of row c of the first table with col B of the second orthogonal
table, would be a 4-bit value   c,D , which would be
a multipermutation. (Keeping the row constant, the output would
depend on all inputs). The advantage of this over just
concatenating the two input symbols (c,B) is that the output
is nonlinear and keyed based on the inputs.

Any Galois field of order p (p is prime) generates
p-1 different orthogonal latin squares of p symbols.
For example if k is a non-zero from 1 to p-1, and i is a row
from 0 to p-1, and j is a column from 0 to p-1, then
then L(x,y) = ((k*i)+j) mod p    defines a latin square
of p rows and p columns. Every different value of k defines a
different orthogonal latin square. Any two of these latin
squares are orthogonal, and can be used as a keyed mixer
in the above sense.

MarinaP wrote:

> Hi,
> I am not a crypto specialist, so I hope somebody here can help me.
> Latin Squares are known to be widely used in cryptography.
> Where are Latin Squares used in cryptography?
> Thanks

Subject: Re: Latin Squares
Date: Sun, 18 Mar 2001 22:16:25 +0100
Message-ID: <3ab5253f@news.mt.net.mk>
References: <992i2g\$ij7\$1@news.sovam.com>
Newsgroups: sci.crypt
Lines: 17

here is a link to an extensive study of Latine Sqares and their
cryptographic use.

http://ii.pmf.ukim.edu.mk/crypto

KB

MarinaP wrote in message <992i2g\$ij7\$1@news.sovam.com>...
>Hi,
>I am not a crypto specialist, so I hope somebody here can help me.
>Latin Squares are known to be widely used in cryptography.
>
>
>
>

Subject: Re: Latin Squares
Date: 23 Mar 2001 07:17:15 GMT
From: rwb@maths.uq.edu.au (Richard Bean)
Message-ID: <99et9r\$i4q\$1@bunyip.cc.uq.edu.au>
References: <992i2g\$ij7\$1@news.sovam.com>
Newsgroups: sci.crypt
Lines: 46

"MarinaP" <maripa@online.ru> writes:

>I am not a crypto specialist, so I hope somebody here can help me.
>Latin Squares are known to be widely used in cryptography.
>Where are Latin Squares used in cryptography?

"Discrete Mathematics Using Latin Squares" by Laywine and Mullen,
Chapter 14, covers:

14.2 encryption based upon the theory of sets of MOLS
14.3 secret sharing schemes based on critical sets
14.4 Diffie-Hellman key exchange and RSA in the group of row-Latin squares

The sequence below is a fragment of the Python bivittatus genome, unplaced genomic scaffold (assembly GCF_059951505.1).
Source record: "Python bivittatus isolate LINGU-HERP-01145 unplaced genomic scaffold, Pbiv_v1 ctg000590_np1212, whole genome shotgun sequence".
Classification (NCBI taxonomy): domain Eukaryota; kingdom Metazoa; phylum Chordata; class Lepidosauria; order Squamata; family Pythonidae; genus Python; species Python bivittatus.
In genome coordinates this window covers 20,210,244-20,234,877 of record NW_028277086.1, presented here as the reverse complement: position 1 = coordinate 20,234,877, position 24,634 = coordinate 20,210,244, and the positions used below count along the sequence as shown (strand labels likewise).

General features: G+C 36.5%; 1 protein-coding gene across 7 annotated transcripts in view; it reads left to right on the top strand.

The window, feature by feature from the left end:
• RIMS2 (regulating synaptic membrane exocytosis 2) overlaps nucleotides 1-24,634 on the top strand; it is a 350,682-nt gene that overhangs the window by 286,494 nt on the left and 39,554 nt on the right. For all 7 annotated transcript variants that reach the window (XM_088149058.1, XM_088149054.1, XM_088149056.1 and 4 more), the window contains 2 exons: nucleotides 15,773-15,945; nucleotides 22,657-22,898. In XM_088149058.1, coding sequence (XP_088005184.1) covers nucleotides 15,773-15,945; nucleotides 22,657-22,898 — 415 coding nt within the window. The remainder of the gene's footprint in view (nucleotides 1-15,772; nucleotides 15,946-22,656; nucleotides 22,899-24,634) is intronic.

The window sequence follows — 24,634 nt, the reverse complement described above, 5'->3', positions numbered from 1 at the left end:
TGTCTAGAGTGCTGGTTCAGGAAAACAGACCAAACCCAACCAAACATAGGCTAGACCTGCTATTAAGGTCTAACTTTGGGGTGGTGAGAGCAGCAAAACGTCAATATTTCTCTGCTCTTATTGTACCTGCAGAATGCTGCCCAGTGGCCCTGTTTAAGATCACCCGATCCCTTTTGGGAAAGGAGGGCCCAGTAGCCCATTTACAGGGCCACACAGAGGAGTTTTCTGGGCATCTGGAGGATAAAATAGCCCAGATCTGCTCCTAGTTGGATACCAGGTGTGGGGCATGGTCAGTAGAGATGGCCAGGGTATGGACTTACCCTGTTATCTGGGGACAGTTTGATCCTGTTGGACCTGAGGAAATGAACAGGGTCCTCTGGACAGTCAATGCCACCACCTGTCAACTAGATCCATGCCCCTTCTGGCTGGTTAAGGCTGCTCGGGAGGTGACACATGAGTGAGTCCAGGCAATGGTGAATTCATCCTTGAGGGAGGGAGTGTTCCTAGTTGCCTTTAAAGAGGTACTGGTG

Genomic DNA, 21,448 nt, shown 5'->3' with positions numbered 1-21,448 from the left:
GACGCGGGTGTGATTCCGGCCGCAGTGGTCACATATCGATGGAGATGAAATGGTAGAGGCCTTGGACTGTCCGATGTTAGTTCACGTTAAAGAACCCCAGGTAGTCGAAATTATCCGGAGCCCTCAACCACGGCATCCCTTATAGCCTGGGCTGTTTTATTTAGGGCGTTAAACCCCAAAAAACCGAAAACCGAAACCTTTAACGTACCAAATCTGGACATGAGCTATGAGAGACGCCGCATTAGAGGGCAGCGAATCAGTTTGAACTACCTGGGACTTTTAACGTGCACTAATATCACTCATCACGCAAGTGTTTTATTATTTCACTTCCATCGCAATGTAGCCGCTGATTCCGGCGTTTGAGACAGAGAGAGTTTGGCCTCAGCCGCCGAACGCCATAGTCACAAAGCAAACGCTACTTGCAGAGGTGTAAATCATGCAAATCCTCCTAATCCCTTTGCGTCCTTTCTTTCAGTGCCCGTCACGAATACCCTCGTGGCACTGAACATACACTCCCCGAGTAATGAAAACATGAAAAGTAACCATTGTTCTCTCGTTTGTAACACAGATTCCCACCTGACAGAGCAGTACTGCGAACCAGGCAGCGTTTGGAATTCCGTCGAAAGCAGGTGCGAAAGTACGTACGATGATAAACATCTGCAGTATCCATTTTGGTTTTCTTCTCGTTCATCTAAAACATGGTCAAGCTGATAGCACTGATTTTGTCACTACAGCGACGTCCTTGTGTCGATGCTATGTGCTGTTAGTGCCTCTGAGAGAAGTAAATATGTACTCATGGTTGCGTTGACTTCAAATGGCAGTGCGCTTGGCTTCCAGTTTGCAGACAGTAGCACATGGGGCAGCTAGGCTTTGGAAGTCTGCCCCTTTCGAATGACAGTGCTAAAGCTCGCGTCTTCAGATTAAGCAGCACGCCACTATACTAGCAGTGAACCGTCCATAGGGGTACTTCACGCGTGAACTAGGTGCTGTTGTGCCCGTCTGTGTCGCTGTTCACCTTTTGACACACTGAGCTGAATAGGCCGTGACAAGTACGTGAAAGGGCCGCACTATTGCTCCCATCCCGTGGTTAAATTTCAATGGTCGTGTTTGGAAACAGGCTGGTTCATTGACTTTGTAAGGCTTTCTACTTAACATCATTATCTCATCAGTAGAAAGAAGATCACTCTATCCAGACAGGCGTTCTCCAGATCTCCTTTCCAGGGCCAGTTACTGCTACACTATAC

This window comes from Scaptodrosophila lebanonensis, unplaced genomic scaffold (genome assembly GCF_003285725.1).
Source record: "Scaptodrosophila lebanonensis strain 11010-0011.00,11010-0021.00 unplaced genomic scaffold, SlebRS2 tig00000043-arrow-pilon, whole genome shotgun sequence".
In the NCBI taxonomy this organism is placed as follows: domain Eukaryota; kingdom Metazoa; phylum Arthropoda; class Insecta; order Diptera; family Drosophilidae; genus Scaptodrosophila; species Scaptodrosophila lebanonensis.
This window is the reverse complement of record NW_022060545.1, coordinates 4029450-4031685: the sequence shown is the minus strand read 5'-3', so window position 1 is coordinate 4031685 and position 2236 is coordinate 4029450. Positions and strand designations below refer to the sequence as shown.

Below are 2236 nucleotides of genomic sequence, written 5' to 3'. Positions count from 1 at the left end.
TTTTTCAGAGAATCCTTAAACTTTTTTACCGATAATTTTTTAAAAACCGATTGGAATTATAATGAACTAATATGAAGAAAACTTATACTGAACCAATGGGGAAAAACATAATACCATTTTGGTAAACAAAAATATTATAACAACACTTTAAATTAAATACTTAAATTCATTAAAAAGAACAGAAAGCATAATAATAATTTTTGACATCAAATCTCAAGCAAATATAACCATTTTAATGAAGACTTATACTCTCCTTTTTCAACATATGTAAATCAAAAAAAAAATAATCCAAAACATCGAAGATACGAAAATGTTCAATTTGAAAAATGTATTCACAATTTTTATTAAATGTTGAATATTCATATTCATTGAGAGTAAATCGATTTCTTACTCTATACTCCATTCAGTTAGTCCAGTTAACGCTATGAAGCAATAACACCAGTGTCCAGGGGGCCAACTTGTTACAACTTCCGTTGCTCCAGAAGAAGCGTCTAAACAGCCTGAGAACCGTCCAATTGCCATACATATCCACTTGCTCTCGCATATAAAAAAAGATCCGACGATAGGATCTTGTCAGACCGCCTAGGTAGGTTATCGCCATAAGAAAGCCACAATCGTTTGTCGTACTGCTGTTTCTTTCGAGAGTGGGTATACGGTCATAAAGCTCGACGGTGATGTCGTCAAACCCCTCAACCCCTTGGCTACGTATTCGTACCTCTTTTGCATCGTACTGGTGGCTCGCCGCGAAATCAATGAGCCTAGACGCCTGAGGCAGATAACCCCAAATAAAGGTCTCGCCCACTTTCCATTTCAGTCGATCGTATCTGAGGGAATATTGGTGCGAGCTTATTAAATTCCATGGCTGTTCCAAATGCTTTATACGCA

Some other crypto-related Latin squares ideas which aren't covered
in the above book are found in the papers:

* "DESV: A Latin square variation of DES" by Carter, Dawson, and Nielsen
(Proceedings of the Workshop on Selected Areas in Cryptography, Ottawa,

* "Black box cryptanalysis of hash networks based on multipermutations"
by Schnorr and Vaudenay (Eurocrypt '94 pp47-57)

* "Strongbox secured secret sharing schemes", by Seberry and Street (Util.
Math. 57, pp147-163)

* "Cryptosystems based on Latin rectangles and generalized affine spaces"
by Angelo Sonnino (Radovi Matematicki 9, pp177-186)

* "A new authentication scheme based on Latin squares" by Denes & Keedwell
(Discrete Math. v106/107, pp157-161)

* "On Golomb-Posner codes and a remark of W. W. Wu about secret-sharing
schemes" (IEEE Trans. Comm. 38, pp261-262)

* "Resolvable designs applicable to cryptographic authentication schemes"
by Martin, Seberry and Wild (JCMCC v12, pp153-160)

You can read about Latin squares in the two Denes & Keedwell books
and in the Laywine & Mullen book but neither of them cover critical
sets in any depth - try MathSciNet for later papers.

For another angle on Latin squares try Sachkov, "Combinatorial
Methods in Discrete Mathematics".  There's a 1967 book by Vajda
but I don't think it will have anything not in Denes & Keedwell.

```

Terry Ritter, his current address, and his top page.

Last updated: 2001-07-07